South African Medical Research Council, questioned the methodology used. “This appears
to be a report… not a published research paper. Its biggest flaw is it lacks the
methodological detail needed to adequately assess the methodology applied.”
“We understand that the government carries the daunting responsibility
to save lives in the face of a disease that has claimed too many already,” he says. “We accept that we have a responsibility to help eliminate the abuse of alcohol and the social ills that go with it, knowing, also, that we can’t achieve this alone. Effective enforcement of existing regulations is a big part of the equation.”
At the same time, he notes, the whole alcohol value chain, from retailers to glass manufacturers, had been damaged by the alcohol bans and the same would potentially be true of more stringent liquor regulations.
It is critical to have an objective analysis of the data being used to justify such actions, and any restrictions should be evidence-based.
The analysis showed the assumption that alcohol was a leading cause of trauma admissions was not supported by the data — using official, publicly available statistics for anyone to scrutinise.
While Salba plans to release further data and analysis in time,
some experts contacted by SA TIMES NEWS were sceptical.
“The link between alcohol and trauma is well established and we saw distinct drop-offs during the alcohol bans,” says trauma surgeon Prof Timothy Hardcastle.
To compare the drop-off in South Africa to other countries without an alcohol ban is misleading, he adds. “These are countries where the policing is far stricter; where controls on the sale of alcohol are in place, or huge surcharges implemented on alcohol, making it less affordable.”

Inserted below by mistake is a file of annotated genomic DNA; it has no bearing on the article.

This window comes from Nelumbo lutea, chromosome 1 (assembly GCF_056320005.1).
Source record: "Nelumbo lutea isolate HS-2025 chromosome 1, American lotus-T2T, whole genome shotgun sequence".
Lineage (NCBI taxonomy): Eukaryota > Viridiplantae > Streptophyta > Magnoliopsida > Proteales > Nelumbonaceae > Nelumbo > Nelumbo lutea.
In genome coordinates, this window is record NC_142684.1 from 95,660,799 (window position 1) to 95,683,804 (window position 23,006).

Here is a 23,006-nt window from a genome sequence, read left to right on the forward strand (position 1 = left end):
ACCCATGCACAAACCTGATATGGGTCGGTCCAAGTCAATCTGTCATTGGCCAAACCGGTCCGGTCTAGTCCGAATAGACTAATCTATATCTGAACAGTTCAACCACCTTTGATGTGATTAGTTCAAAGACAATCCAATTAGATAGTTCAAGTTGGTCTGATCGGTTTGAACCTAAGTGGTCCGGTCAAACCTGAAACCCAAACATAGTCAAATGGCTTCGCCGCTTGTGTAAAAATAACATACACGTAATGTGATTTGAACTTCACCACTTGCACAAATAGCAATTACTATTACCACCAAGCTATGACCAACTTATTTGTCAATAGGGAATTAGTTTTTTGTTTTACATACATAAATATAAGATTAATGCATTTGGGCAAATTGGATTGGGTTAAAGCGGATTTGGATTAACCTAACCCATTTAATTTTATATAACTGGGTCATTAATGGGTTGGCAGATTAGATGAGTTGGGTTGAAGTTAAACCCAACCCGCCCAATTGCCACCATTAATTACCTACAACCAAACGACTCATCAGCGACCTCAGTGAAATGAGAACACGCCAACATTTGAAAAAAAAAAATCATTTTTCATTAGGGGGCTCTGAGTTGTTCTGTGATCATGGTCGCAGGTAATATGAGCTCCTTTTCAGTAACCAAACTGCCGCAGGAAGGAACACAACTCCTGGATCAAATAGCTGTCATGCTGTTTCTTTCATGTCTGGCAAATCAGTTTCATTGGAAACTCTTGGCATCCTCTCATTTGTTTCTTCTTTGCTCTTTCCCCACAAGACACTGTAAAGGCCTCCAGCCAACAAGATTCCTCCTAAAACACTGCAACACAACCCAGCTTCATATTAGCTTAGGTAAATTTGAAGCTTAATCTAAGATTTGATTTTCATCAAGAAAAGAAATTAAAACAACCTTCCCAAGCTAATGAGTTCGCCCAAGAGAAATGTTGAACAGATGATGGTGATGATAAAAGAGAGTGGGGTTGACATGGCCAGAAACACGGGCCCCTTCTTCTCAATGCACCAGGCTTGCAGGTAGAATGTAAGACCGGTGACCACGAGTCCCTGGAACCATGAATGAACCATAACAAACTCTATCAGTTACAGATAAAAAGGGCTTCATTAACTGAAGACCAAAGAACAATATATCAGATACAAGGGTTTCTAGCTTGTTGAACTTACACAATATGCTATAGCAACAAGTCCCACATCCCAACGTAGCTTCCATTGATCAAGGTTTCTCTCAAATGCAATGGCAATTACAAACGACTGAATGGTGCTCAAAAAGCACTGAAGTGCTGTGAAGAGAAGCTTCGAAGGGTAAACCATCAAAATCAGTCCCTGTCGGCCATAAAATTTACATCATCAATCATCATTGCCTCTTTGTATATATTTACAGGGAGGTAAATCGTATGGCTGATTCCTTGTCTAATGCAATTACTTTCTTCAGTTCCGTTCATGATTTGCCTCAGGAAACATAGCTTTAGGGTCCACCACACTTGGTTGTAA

Prof Charles Parry, director of the alcohol, tobacco and other drugs research unit at the South African Medical Research Council, questioned the methodology used. “This appears to be a report… not a published research paper. Its biggest flaw is it lacks the methodological detail needed to adequately assess the methodology applied.”
On the subject of causation
, which requires that for A to cause B, a variety of criteria must be met, Parry notes that both instruments — the liquor sales bans and the restrictions on mobility — are causally related to trauma presentations.
“The fact that another intervention affects the outcome (trauma presentations) does not invalidate an intervention (the temporary liquor sales ban) from also causally impacting on that outcome,” he says.
However, recognising that Mediclinic serves a private rather than a public market, its chief clinical officer, Dr Gerrit de Villiers, notes that following the withdrawal of the alcohol ban in February 2021, “we have seen a steady but not immediate increase in trauma-related emergency centre cases and admissions to our Mediclinic hospitals.
“The reintroduction of full trading hours for alcohol sales has not had any significant effect on trauma cases.”
Minimising transmission remains a key factor in managing the effects of the pandemic
and everyone needs to play their part in preventing further spread, he adds.
Far from attempting to provoke an argument, Distell CEO Richard Rushton says the industry is simply asking that an objective view be taken of the data in order to facilitate more meaningful dialogue with decision-makers.
“We are all on the same side and we want to help find solutions. We are very clear that alcohol abuse is unacceptable and causes harm. Our view is that the focus must be on finding ways to deal with high-risk drinkers, rather than using blunt instruments that penalise all South Africans.
“Any proposed new regulations need to be evidence-based, Lockdowns, rational and target problem areas.”